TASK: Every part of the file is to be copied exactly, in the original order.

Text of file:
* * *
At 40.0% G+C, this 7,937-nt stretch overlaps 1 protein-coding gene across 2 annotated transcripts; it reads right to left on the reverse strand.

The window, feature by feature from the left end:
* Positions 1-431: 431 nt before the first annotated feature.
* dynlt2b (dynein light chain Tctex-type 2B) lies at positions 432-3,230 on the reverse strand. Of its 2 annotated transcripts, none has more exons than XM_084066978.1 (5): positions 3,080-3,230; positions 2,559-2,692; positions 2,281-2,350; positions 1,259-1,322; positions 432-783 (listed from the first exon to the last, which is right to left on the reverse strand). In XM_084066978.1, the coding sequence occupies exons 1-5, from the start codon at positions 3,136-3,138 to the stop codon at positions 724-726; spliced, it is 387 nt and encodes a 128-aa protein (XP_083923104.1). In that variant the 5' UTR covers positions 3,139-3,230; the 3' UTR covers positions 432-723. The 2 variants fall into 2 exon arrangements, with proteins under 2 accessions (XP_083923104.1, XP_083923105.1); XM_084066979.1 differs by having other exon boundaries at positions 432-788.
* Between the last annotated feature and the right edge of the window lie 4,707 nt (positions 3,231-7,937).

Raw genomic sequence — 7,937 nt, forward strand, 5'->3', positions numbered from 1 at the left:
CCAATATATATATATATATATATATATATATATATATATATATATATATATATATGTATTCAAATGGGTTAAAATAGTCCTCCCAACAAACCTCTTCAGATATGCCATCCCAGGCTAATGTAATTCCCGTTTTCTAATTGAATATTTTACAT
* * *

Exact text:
At 40.0% G+C, this 7,937-nt stretch overlaps 1 protein-coding gene across 2 annotated transcripts; it reads right to left on the reverse strand.

The window, feature by feature from the left end:
* Positions 1-431: 431 nt before the first annotated feature.
* dynlt2b (dynein light chain Tctex-type 2B) lies at positions 432-3,230 on the reverse strand. Of its 2 annotated transcripts, none has more exons than XM_084066978.1 (5): positions 3,080-3,230; positions 2,559-2,692; positions 2,281-2,350; positions 1,259-1,322; positions 432-783 (listed from the first exon to the last, which is right to left on the reverse strand). In XM_084066978.1, the coding sequence occupies exons 1-5, from the start codon at positions 3,136-3,138 to the stop codon at positions 724-726; spliced, it is 387 nt and encodes a 128-aa protein (XP_083923104.1). In that variant the 5' UTR covers positions 3,139-3,230; the 3' UTR covers positions 432-723. The 2 variants fall into 2 exon arrangements, with proteins under 2 accessions (XP_083923104.1, XP_083923105.1); XM_084066979.1 differs by having other exon boundaries at positions 432-788.
* Between the last annotated feature and the right edge of the window lie 4,707 nt (positions 3,231-7,937).

Raw genomic sequence — 7,937 nt, forward strand, 5'->3', positions numbered from 1 at the left:
CCAATATATATATATATATATATATATATATATATATATATATATATATATATATGTATTCAAATGGGTTAAAATAGTCCTCCCAACAAACCTCTTCAGATATGCCATCCCAGGCTAATGTAATTCCCGTTTTCTAATTGAATATTTTACAT